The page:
Justicia flava is known as impela in Zulu
Justicia flava is an erect or trailing, usually perennial herb growing up to 120cm tall which belongs to the family, Acanthaceae. The stem often becomes woody at the base
Justicia flava is a common species found in a number of different habitats especially in disturbed habitats, growing on a wide range of soil types, in full sun or semi-shady areas at elevations from sea-level to 2,300 metres, some forms of the plant can tolerate moderate frost. It has a widespread distribution from West Africa through Central extending into Southern Africa, also occurs on the Arabian Peninsula. Justicia flava is extremely drought resistant, in very dry regions the plant can grow as an annual with smaller flowers.
Justicia flava is pollinated by insects in particular honey bees it also attracts various species of butterflies in particular small blues of the family Lycaenidae.
The plant is harvested from the wild for local use as a food and medicine. In some areas Justicia flava is not removed when found growing as a weed in cultivated fields, but is allowed to grow on in order to harvest its leaves for use as a vegetable which is cooked as a spinach of used in soups and stews. In some regions the leaves are burnt to ash to produce a vegetable salt. Although it is reported that Justicia flava makes good forage for domestic animals I have observed that it is not eaten by my sheep and goats.
Justicia is used traditionally to treat coughs in South Africa. The roots are traditionally rolled into beads which remain fragrant for years.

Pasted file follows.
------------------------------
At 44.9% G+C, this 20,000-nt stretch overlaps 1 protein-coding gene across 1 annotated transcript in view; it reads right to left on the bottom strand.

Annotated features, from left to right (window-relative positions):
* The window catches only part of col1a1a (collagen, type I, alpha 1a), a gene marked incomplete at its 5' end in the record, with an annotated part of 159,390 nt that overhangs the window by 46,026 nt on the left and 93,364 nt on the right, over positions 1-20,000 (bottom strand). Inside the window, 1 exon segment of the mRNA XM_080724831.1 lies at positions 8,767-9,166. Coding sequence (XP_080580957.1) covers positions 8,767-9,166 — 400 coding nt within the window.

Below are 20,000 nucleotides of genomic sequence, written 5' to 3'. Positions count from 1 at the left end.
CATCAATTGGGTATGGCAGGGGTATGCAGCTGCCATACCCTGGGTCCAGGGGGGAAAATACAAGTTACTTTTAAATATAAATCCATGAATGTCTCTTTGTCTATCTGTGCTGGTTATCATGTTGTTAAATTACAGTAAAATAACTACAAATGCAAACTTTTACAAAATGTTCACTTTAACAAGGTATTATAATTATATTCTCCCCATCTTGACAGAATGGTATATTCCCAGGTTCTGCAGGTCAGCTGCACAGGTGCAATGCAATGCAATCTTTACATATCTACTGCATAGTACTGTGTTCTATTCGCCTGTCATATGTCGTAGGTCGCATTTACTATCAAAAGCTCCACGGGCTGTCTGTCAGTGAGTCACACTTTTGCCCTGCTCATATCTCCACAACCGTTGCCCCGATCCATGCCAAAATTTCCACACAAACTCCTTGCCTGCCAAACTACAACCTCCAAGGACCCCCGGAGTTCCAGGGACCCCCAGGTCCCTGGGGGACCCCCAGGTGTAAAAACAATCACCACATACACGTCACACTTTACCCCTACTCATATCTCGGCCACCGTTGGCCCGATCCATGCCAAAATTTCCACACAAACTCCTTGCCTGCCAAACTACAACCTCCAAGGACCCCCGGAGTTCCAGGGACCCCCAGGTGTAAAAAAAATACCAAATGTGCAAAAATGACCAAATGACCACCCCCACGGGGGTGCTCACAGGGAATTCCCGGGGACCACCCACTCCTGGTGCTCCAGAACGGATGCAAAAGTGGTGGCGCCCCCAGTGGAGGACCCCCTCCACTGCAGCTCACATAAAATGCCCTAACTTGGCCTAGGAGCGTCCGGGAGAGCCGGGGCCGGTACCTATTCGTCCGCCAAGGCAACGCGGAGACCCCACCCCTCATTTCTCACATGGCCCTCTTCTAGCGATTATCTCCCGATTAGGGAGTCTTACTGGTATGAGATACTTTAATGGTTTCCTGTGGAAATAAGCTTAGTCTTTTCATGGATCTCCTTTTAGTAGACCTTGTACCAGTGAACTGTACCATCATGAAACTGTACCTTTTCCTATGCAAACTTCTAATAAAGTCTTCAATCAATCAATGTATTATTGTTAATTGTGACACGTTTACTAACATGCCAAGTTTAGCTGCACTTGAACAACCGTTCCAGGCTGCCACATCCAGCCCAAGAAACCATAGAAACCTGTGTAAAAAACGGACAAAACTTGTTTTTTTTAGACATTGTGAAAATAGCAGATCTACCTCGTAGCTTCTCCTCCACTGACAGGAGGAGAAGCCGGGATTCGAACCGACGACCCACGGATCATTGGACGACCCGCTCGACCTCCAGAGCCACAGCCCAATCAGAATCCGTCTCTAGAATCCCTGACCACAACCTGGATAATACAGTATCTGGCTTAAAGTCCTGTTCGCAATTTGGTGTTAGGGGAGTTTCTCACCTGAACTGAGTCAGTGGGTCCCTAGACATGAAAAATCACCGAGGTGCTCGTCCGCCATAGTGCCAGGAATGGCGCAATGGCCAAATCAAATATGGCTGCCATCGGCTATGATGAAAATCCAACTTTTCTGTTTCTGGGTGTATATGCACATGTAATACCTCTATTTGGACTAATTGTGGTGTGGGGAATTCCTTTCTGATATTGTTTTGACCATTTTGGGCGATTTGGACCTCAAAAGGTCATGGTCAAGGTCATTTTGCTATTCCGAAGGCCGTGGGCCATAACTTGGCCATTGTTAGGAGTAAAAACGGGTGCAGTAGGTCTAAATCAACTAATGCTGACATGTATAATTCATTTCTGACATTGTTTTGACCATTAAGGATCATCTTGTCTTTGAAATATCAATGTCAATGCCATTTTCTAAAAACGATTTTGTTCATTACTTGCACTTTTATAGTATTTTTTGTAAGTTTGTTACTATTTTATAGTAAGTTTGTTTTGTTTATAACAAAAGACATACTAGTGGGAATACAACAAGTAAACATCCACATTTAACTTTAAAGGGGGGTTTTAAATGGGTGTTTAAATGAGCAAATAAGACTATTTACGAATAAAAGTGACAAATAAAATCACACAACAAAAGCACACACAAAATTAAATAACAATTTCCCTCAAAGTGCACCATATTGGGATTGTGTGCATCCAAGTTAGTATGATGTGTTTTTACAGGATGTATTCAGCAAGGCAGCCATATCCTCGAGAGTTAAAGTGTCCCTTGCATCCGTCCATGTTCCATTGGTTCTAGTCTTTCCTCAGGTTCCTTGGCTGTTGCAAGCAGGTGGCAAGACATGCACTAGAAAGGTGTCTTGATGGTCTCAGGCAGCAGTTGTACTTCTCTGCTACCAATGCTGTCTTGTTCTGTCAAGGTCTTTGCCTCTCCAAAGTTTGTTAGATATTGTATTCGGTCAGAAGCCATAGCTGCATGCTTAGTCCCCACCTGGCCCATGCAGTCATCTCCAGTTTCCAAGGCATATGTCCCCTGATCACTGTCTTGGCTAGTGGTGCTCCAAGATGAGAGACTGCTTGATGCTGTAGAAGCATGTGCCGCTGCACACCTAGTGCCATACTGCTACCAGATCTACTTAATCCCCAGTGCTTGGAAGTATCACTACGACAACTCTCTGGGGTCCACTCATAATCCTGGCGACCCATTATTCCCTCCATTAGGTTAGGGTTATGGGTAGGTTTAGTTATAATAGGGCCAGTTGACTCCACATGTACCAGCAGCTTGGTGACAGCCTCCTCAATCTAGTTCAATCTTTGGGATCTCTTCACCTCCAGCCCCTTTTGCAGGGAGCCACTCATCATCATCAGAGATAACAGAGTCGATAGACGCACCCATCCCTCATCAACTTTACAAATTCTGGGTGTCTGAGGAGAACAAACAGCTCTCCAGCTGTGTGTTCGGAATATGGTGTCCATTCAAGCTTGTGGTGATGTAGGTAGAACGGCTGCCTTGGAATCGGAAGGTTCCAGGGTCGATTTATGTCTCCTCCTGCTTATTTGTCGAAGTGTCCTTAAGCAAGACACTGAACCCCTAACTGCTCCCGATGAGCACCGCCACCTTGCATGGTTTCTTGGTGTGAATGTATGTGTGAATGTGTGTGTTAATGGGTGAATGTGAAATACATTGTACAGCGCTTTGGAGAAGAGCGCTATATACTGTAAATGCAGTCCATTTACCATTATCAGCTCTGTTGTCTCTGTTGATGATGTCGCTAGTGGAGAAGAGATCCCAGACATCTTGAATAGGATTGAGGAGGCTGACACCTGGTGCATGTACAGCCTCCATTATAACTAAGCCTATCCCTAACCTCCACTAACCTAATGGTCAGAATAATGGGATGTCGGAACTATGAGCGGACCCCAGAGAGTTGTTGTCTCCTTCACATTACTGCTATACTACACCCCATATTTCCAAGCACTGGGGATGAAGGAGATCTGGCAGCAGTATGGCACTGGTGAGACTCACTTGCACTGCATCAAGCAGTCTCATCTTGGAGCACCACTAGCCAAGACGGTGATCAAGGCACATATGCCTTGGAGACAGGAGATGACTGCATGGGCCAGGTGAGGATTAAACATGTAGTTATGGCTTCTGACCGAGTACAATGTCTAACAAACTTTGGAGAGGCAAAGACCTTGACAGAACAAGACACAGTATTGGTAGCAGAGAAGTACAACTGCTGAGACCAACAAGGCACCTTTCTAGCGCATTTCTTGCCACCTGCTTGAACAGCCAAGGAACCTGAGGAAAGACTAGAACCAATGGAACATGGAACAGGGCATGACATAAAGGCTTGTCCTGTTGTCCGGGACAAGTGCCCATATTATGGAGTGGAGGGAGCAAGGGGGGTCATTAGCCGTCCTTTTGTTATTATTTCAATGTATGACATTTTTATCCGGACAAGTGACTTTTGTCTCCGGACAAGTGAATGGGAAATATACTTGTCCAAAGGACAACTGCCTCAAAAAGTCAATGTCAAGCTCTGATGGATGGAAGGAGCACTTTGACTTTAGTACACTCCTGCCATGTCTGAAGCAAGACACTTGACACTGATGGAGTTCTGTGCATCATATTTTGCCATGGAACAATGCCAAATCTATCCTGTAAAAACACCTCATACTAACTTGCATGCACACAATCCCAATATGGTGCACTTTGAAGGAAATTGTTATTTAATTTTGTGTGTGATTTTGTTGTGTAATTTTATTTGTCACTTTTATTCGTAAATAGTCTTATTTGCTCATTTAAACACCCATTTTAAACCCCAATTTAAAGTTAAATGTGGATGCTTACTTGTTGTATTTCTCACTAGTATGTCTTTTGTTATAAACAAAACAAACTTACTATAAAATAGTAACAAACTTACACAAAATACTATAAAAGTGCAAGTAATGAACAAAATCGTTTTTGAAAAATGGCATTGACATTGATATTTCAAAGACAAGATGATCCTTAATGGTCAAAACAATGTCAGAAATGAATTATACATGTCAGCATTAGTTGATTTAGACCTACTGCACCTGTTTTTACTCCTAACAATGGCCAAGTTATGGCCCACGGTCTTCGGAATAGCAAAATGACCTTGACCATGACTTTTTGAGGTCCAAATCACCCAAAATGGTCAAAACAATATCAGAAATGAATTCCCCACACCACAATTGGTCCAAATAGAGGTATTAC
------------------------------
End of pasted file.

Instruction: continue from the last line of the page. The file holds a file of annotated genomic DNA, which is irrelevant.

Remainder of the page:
Growing Justicia flava
Justicia flava is best grown from seed although it grows easily from cuttings
The seed capsules of Justicia flava burst open when ripe, to prevent the seeds from being lost, they must be collected as soon as the seed capsules turn brown. The seeds can be planted into trays or pots but by far the easiest is to plant the seed which germinates readily directly in situ.
Justicia flava grows best in a sunny position, but also tolerates partial shade.
Environmental value and use in the garden
|Bees visiting Justicia flava|
Justicia flava makes a wonderful ornamental groundcover for use in sunny spots where it can be used as a ground cover to protect and bind the soil for instance in coastal dunes and sandy river banks. It is a very valuable source of both nectar and pollen for honey bees in particular because it flowers year round under favourable conditions. In my own garden Justicia flava attracts very large numbers of insects year round at times of the year being the main source of food for them.
Justicia flava reproduces readily from seed which is most useful if it is being used for the stabilization of sandy soil but it can become a “weed” in the more formal garden. In my own garden I periodically remove the old plants to keep them under control.
Landscape Design and Rehabilitation Specialist
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